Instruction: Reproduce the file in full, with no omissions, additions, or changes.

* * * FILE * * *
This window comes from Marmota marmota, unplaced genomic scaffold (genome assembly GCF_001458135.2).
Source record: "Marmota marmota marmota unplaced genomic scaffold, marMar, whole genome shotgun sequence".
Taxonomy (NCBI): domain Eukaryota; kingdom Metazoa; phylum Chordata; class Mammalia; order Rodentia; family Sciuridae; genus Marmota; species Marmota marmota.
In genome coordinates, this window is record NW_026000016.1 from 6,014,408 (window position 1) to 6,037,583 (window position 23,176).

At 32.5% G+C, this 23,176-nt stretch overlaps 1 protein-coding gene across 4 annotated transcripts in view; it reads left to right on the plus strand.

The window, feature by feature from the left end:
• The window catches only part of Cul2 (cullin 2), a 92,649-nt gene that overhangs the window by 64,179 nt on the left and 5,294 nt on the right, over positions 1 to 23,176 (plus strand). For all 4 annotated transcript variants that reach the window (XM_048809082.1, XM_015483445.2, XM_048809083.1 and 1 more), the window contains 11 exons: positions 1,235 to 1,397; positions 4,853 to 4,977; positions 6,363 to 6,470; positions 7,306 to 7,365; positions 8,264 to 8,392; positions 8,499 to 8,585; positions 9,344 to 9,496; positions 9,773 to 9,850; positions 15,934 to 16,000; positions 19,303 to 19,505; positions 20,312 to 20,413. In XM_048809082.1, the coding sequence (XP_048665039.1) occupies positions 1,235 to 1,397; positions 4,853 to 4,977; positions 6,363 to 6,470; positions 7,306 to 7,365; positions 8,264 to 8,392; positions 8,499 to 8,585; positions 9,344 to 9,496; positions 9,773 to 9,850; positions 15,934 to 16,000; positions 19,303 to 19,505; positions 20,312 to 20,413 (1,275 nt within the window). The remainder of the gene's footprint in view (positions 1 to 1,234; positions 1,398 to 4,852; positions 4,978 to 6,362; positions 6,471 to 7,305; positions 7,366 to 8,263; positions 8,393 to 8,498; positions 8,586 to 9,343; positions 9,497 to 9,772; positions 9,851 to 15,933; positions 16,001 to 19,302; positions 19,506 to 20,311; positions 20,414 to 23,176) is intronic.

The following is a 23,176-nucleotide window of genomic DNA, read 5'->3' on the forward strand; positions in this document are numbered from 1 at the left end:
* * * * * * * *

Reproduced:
This window comes from Marmota marmota, unplaced genomic scaffold (genome assembly GCF_001458135.2).
Source record: "Marmota marmota marmota unplaced genomic scaffold, marMar, whole genome shotgun sequence".
Taxonomy (NCBI): domain Eukaryota; kingdom Metazoa; phylum Chordata; class Mammalia; order Rodentia; family Sciuridae; genus Marmota; species Marmota marmota.
In genome coordinates, this window is record NW_026000016.1 from 6,014,408 (window position 1) to 6,037,583 (window position 23,176).

At 32.5% G+C, this 23,176-nt stretch overlaps 1 protein-coding gene across 4 annotated transcripts in view; it reads left to right on the plus strand.

The window, feature by feature from the left end:
• The window catches only part of Cul2 (cullin 2), a 92,649-nt gene that overhangs the window by 64,179 nt on the left and 5,294 nt on the right, over positions 1 to 23,176 (plus strand). For all 4 annotated transcript variants that reach the window (XM_048809082.1, XM_015483445.2, XM_048809083.1 and 1 more), the window contains 11 exons: positions 1,235 to 1,397; positions 4,853 to 4,977; positions 6,363 to 6,470; positions 7,306 to 7,365; positions 8,264 to 8,392; positions 8,499 to 8,585; positions 9,344 to 9,496; positions 9,773 to 9,850; positions 15,934 to 16,000; positions 19,303 to 19,505; positions 20,312 to 20,413. In XM_048809082.1, the coding sequence (XP_048665039.1) occupies positions 1,235 to 1,397; positions 4,853 to 4,977; positions 6,363 to 6,470; positions 7,306 to 7,365; positions 8,264 to 8,392; positions 8,499 to 8,585; positions 9,344 to 9,496; positions 9,773 to 9,850; positions 15,934 to 16,000; positions 19,303 to 19,505; positions 20,312 to 20,413 (1,275 nt within the window). The remainder of the gene's footprint in view (positions 1 to 1,234; positions 1,398 to 4,852; positions 4,978 to 6,362; positions 6,471 to 7,305; positions 7,366 to 8,263; positions 8,393 to 8,498; positions 8,586 to 9,343; positions 9,497 to 9,772; positions 9,851 to 15,933; positions 16,001 to 19,302; positions 19,506 to 20,311; positions 20,414 to 23,176) is intronic.

The following is a 23,176-nucleotide window of genomic DNA, read 5'->3' on the forward strand; positions in this document are numbered from 1 at the left end: